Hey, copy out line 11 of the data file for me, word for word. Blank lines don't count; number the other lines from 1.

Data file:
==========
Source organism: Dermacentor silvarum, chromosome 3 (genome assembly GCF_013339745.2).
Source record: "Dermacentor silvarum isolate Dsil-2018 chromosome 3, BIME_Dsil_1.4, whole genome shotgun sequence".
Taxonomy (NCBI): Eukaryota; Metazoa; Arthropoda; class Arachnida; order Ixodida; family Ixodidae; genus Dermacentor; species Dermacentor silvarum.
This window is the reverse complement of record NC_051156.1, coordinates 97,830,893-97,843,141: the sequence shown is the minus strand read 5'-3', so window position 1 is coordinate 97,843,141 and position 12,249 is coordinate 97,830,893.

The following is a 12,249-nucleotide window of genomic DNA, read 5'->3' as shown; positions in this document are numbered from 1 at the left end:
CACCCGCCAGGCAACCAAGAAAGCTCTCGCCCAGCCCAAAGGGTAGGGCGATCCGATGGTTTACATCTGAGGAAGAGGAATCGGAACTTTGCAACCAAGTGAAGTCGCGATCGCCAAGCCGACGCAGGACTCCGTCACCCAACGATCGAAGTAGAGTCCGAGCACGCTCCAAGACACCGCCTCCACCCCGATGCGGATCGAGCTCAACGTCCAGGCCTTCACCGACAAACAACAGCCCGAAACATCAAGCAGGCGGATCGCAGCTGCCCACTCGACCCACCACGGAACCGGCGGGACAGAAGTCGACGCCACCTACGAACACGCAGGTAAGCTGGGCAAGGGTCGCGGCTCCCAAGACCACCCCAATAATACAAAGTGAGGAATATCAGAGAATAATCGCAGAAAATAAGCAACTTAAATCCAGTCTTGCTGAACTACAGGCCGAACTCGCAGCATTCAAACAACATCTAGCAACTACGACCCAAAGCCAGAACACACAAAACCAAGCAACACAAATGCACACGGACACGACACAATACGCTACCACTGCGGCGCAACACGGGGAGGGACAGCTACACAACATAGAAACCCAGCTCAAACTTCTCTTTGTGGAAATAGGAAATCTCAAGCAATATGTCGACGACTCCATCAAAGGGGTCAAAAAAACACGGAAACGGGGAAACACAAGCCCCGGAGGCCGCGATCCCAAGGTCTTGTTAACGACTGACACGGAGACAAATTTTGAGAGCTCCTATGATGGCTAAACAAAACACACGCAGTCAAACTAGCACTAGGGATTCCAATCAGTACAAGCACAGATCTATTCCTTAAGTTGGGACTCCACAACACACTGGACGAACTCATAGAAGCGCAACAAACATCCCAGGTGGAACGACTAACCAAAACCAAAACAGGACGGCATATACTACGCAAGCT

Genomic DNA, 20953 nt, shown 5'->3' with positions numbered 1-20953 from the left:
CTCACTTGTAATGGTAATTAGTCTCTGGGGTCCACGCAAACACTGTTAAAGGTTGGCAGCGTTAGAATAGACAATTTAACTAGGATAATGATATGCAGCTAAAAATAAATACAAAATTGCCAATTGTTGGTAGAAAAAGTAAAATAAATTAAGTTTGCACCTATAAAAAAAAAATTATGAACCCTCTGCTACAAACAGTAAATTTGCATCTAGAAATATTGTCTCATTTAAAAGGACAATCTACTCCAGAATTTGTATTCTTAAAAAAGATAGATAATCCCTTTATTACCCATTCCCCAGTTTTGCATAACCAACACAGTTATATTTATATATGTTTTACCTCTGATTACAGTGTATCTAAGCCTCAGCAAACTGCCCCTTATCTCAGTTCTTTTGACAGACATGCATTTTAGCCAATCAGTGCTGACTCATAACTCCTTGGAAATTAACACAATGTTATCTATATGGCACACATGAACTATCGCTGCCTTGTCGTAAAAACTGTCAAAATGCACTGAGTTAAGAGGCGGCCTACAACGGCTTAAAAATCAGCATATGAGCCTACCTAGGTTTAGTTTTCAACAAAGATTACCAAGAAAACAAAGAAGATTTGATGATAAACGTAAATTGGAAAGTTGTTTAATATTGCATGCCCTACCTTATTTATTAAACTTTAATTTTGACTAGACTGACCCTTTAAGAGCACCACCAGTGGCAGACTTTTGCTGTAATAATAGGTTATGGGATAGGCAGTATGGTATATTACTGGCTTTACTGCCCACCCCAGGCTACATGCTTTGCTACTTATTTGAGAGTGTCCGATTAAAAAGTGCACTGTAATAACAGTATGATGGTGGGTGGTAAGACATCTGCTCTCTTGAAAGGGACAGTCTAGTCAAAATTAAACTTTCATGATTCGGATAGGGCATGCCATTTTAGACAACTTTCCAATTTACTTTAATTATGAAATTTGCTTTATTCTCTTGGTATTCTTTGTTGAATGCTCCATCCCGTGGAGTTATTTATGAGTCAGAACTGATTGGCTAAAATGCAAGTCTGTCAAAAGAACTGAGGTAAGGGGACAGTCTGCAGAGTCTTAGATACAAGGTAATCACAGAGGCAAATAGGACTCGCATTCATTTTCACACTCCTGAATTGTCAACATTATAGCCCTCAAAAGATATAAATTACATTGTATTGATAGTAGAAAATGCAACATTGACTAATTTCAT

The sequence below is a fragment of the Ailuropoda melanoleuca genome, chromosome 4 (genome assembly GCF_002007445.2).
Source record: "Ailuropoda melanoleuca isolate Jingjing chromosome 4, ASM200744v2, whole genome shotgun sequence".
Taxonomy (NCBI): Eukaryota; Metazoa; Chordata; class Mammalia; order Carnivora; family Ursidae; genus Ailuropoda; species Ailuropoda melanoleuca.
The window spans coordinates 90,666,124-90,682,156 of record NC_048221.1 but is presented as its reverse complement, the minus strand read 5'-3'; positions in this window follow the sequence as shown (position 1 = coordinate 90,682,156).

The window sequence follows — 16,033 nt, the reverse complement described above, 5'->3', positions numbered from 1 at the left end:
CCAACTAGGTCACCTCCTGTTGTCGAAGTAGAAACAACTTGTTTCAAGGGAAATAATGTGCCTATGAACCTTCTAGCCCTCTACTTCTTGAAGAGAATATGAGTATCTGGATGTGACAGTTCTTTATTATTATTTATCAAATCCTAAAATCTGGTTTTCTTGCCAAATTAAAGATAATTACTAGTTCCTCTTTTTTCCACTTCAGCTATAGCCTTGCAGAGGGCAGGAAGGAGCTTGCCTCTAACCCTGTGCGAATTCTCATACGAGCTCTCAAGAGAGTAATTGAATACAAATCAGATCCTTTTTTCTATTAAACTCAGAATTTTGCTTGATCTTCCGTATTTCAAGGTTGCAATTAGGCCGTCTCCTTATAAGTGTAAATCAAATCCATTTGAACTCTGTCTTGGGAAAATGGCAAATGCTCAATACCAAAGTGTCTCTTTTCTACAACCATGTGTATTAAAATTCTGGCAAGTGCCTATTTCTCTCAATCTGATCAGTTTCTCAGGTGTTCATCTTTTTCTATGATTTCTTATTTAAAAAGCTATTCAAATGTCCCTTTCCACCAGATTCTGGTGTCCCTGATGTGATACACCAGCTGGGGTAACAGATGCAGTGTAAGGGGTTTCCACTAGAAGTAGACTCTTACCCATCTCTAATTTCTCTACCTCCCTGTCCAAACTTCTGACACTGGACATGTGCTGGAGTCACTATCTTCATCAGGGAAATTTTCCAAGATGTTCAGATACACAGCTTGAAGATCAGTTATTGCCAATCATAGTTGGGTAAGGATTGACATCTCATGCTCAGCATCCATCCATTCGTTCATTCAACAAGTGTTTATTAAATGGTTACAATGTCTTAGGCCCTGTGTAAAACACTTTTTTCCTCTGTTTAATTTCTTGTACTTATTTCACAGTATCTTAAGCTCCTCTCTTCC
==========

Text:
Taxonomy (NCBI): Eukaryota; Metazoa; Chordata; class Mammalia; order Carnivora; family Ursidae; genus Ailuropoda; species Ailuropoda melanoleuca.